Donor retention is as important, if not more important than finding new donors. In fact, the survival of a nonprofit is heavily dependent on its ability to retain its donors. Maintaining fundraising momentum is heavily dependent on reoccurring donors. The higher the percentage of donor retention, the healthier the financials of the nonprofit. According to the Fundraising Effectiveness Project, donor retention rates for nonprofit organizations average only 45%. That means that for every 10 new donors, 5.5 do not contribute a second time. Nonprofits should constantly watch these numbers and allocated resources accordingly to make adjustments whenever necessary to improve donor retention rates.
While finding new donors is very important, the lion’s share of a nonprofit’s fundraising efforts should be directed at donor retention. Besides, it costs far less to encourage past donors to give again.
After a donation is made, be it a first-time donor or reoccurring donor, how well you utilize your ‘thank you page’ greatly impacts your ability to retain and even attract new donors. It is important that you offer a sincere thank you, like mama taught you growing up. Your thank you page should be personalized in such a way that reinforces the impact their donation just made. Sending a generic thank you page defeats the purpose. Use their name and use language that will make them feel integral to the story. Make sure they leave with the impression that their contribution was directed towards an intended cause or person. In other words, take your nonprofit out of the narrative. They did not give to your nonprofit, they gave to your cause.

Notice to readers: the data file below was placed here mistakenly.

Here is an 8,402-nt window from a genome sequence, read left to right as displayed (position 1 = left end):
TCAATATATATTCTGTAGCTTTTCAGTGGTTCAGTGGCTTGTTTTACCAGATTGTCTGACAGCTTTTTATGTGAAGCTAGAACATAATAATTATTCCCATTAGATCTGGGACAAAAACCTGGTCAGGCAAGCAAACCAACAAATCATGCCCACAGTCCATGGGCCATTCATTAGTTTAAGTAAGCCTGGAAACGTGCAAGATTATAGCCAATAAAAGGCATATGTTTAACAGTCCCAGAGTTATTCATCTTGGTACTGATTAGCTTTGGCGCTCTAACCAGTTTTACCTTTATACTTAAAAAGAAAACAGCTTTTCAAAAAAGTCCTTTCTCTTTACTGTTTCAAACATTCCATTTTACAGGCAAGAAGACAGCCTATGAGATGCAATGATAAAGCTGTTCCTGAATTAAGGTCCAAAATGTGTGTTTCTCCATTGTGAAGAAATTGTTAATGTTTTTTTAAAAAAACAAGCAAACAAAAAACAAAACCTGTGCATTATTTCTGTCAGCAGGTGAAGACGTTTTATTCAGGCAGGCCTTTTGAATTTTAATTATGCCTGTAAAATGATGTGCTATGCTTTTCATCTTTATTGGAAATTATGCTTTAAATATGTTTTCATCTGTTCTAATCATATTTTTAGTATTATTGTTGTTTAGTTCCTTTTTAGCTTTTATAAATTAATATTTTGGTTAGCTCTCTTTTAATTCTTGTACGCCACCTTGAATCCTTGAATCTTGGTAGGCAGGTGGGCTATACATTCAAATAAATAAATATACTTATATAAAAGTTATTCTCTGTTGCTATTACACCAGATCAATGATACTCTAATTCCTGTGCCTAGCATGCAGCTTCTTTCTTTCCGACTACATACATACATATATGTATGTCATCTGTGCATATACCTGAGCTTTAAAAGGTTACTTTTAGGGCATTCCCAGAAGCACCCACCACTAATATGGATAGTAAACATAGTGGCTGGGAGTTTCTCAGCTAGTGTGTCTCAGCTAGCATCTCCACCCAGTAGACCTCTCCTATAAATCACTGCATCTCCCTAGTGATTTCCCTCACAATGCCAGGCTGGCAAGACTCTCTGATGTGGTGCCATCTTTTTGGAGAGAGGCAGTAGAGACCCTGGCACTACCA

The thank you letter on the right from the UN Refugees Agency, is a good example of a thank you letter that could be better: First it fails to address the donor directly, by using their name. So instead of saying, ‘Dear Supporter’, it would have been more effective to say ‘Taylor, thank you!’ While the thank you note is clear as far as explaining how their contribution is providing lifesaving care, it could have been more effective to use the child in the image as the beneficiary of the care. It could have referred to the child by name, followed by a brief narrative on how he got to where the image portrays him. This takes the nonprofit away from the narrative and connects the donor, Taylor, directly to the impact they are making.
Furthermore, by not adding or giving Taylor the opportunity to share the page on her social media, an opportunity to reach more potential donors is missed. A global and adequately funded organization like the UN can afford to miss opportunities, the question is, can your organization afford to do the same?
This thank you note did not only just thank Taylor for her contribution, it possibly made her a reoccurring donor, used her to recruit more donors and even convert her into a potential fundraiser for your cause.
Please be sure to reassure you Development Directors that their jobs are secured.Written By Franklin Asongwe